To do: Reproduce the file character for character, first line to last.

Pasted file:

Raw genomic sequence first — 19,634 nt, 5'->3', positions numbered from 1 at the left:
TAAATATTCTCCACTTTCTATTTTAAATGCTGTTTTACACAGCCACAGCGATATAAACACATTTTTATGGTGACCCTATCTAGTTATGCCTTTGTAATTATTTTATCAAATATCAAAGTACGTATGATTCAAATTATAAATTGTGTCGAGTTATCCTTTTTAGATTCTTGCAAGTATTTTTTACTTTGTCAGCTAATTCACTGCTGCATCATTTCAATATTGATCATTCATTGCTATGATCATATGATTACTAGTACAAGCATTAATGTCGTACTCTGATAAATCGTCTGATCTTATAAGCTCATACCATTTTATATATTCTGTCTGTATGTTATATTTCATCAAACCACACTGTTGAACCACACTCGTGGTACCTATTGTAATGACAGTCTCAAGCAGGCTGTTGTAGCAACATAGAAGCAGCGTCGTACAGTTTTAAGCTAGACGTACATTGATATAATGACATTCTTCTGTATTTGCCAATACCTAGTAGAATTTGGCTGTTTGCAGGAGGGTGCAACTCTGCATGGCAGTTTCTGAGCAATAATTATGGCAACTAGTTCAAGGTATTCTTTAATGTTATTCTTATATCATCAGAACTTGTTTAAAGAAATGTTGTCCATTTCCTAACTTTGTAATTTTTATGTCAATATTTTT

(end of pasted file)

Raw genomic sequence first — 19,634 nt, 5'->3', positions numbered from 1 at the left:
TAAATATTCTCCACTTTCTATTTTAAATGCTGTTTTACACAGCCACAGCGATATAAACACATTTTTATGGTGACCCTATCTAGTTATGCCTTTGTAATTATTTTATCAAATATCAAAGTACGTATGATTCAAATTATAAATTGTGTCGAGTTATCCTTTTTAGATTCTTGCAAGTATTTTTTACTTTGTCAGCTAATTCACTGCTGCATCATTTCAATATTGATCATTCATTGCTATGATCATATGATTACTAGTACAAGCATTAATGTCGTACTCTGATAAATCGTCTGATCTTATAAGCTCATACCATTTTATATATTCTGTCTGTATGTTATATTTCATCAAACCACACTGTTGAACCACACTCGTGGTACCTATTGTAATGACAGTCTCAAGCAGGCTGTTGTAGCAACATAGAAGCAGCGTCGTACAGTTTTAAGCTAGACGTACATTGATATAATGACATTCTTCTGTATTTGCCAATACCTAGTAGAATTTGGCTGTTTGCAGGAGGGTGCAACTCTGCATGGCAGTTTCTGAGCAATAATTATGGCAACTAGTTCAAGGTATTCTTTAATGTTATTCTTATATCATCAGAACTTGTTTAAAGAAATGTTGTCCATTTCCTAACTTTGTAATTTTTATGTCAATATTTTT